I hear this all the time: clients come in and they are ready to get healthy, and one of the things they try to give up is often coffee. I promptly tell them that most people don’t need to endure the process of getting off their beloved coffee, because coffee can actually be healthy! Don’t go out and get a large iced sweet coffee beverage with tons of whip cream and call it a health food, though. How you drink your coffee is important, so read on to find out what the latest research says and how to drink coffee in a healthy way.
One of the most exciting research articles came out last month from The British Journal of Nutrition, which looked at 20 studies and showed that a moderate coffee intake was associated with a decreased risk of all cause mortality (i.e. deaths from all causes were lower in those who drank moderate amounts of coffee compared to those who did not). I will drink to that!
An article in the July 2013 issue of European Journal of Epidemiology also showed an inverse relationship to moderate coffee intake and death from all causes, along with cardiovascular disease related deaths. This is very exciting, since heart disease is one of the top causes of death. Stroke and coffee were also looked at recently, and there was a slight decrease in risk of stroke in moderate coffee drinkers (American Journal of Epidemiology, 2011).
Coffee also may help keep the brain healthy, since moderate coffee drinkers have a decreased risk of Alzheimers and Parkinsons Diseases (Geriatric Geront. Int. ,2013). The only cancer that research shows that coffee may help is aggressive prostate cancer since the risk of developing this type of cancer is decreased with coffee intake (Nutr J. 2012)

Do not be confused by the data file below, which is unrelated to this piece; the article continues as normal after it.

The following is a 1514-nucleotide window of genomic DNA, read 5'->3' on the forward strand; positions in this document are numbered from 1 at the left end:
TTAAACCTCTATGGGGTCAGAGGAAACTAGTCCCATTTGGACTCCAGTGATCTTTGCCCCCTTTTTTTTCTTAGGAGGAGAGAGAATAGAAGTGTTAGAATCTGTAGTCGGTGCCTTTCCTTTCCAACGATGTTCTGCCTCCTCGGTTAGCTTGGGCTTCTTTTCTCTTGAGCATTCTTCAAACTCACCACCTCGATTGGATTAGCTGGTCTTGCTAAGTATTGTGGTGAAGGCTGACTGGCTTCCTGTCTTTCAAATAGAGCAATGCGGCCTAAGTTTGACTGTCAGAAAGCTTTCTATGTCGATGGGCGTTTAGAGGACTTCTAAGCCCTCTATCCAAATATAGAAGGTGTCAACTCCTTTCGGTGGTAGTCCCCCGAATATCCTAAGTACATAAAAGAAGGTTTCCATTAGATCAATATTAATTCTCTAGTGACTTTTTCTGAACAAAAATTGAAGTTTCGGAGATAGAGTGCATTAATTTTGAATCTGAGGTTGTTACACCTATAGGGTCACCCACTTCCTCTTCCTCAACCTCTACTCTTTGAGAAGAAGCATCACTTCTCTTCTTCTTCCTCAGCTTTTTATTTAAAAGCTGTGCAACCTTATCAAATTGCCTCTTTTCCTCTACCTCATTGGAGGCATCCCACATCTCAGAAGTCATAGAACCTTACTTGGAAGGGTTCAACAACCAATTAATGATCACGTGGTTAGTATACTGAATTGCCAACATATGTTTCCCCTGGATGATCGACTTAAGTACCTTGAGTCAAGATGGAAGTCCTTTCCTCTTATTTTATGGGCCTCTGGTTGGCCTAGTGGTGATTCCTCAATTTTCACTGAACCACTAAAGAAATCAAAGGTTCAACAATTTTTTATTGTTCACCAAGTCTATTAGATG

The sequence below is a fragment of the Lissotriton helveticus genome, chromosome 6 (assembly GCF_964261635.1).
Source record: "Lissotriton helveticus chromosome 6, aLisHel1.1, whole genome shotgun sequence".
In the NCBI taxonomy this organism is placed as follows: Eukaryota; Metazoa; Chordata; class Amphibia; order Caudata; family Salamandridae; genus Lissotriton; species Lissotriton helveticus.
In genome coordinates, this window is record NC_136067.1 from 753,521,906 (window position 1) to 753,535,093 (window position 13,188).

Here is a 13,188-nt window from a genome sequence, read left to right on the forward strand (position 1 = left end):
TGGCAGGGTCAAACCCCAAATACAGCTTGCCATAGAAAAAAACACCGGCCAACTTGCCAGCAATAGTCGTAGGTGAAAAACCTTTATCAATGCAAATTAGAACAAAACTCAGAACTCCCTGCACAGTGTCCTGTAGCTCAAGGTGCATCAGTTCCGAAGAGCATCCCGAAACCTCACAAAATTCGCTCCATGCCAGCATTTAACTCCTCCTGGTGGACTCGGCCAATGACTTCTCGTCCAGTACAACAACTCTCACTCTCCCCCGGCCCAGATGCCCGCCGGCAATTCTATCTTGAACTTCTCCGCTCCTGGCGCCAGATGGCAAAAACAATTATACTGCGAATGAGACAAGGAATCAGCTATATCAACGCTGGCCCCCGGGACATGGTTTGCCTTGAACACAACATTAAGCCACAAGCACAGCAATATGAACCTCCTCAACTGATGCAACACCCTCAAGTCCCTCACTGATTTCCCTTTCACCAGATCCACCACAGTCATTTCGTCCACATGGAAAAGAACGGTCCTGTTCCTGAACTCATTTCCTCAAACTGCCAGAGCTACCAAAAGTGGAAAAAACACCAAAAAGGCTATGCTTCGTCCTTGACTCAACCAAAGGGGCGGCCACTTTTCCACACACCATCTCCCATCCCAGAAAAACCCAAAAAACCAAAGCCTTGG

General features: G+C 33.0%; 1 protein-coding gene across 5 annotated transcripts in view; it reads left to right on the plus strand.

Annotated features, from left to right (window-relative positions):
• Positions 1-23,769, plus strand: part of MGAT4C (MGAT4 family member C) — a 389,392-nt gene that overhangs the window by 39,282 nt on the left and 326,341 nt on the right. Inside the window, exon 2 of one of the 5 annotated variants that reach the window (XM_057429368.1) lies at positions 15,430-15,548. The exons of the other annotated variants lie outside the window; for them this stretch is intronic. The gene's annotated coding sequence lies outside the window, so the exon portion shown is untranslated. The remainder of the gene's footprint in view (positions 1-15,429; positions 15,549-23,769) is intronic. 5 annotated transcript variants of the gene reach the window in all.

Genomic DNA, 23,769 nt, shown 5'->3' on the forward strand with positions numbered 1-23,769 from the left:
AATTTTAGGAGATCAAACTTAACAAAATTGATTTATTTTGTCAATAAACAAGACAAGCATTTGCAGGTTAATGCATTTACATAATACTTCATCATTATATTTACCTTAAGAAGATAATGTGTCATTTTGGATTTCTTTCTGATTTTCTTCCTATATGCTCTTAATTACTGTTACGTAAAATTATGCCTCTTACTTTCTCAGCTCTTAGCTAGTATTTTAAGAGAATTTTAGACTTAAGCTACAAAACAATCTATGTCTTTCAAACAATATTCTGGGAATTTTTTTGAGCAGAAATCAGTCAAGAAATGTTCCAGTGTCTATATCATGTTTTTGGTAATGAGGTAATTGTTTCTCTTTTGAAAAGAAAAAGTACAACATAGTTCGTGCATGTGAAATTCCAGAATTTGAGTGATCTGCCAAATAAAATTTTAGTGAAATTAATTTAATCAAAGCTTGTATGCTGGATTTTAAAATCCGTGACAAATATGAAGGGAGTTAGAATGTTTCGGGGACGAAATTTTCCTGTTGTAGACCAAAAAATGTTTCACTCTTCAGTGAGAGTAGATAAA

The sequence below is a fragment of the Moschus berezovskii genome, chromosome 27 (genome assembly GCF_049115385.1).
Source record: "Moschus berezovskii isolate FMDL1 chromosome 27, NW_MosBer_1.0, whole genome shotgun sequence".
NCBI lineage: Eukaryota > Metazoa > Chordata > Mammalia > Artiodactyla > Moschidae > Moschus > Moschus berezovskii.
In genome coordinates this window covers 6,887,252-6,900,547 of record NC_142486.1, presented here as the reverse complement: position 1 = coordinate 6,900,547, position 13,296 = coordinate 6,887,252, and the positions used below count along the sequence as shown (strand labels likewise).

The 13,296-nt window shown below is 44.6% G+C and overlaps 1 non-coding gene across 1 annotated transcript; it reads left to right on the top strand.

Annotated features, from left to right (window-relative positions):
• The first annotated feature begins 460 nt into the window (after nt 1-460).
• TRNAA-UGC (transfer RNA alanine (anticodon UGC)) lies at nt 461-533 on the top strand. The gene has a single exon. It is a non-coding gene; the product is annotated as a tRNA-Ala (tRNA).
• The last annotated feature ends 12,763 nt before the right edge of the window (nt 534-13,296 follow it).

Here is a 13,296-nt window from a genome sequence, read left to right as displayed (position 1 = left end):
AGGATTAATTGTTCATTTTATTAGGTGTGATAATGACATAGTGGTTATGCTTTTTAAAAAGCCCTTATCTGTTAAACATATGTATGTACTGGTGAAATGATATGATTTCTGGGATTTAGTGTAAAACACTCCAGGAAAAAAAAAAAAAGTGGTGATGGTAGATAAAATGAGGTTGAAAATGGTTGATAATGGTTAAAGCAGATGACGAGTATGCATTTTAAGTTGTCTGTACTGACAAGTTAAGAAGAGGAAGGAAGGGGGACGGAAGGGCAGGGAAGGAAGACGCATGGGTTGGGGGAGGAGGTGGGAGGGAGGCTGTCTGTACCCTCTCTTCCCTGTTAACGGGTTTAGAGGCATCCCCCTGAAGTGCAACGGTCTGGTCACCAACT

You do have to be careful, since coffee can cause an increase in anxiety, insomnia, and possibly calcium loss, so it is not for everyone. But if you don’t have problems with these areas and eat a healthy diet, coffee can be a great addition. Coffee, especially unfiltered coffee has been shown to increase cholesterol, LDL cholesterol and triglycerides, but this does not seem to translate to more heart disease (research shows the opposite).
How much should you drink? Most studies agree that the magic amount that is associated with these health benefits is 2-4 cups of coffee a day. More than that also shows a benefit, but the negative effects are more prevalent with higher intake. Pregnant women or women who may become pregnant need to keep it at less than 300 mg caffeine per day. There are some benefits to even 1-2 cups a day, but the research is more limited on that smaller amount.
So, why is coffee so healthy? It seems to be the phytonutrients, not the caffeine since decaf coffee also shows benefits. Coffee has chlorogenic acids, which can decrease inflammation, diabetes, and blood pressure and it can decrease platelets sticking together. Coffee may also improve metabolism of glucose (sugar) and the polyphenols in coffee can decrease blood sugar response and insulin release after a meal (British Journal of Nutrition , 2012). The jury is still out as to why exactly coffee drinkers have fewer deaths, but the ample amounts of healthy compounds, and the fact that people drink it every day has to be one of the factors that contributes to its health benefits.
Coffee is healthiest black or with a little low fat milk, plain soy milk or almond milk. Cinnamon or a little cocoa powder is also a good addition. Avoid flavors, creams, or syrups, which add extra sugar, calories, and fat and will not help, but hurt your risk of mortality, cancer and cardiovascular disease.
I recommend coffee for a healthy beverage that has apparent benefits and is tasty, but be sure you drink it a healthy way!
-Cassie Dimmick, MS, RD, CSSD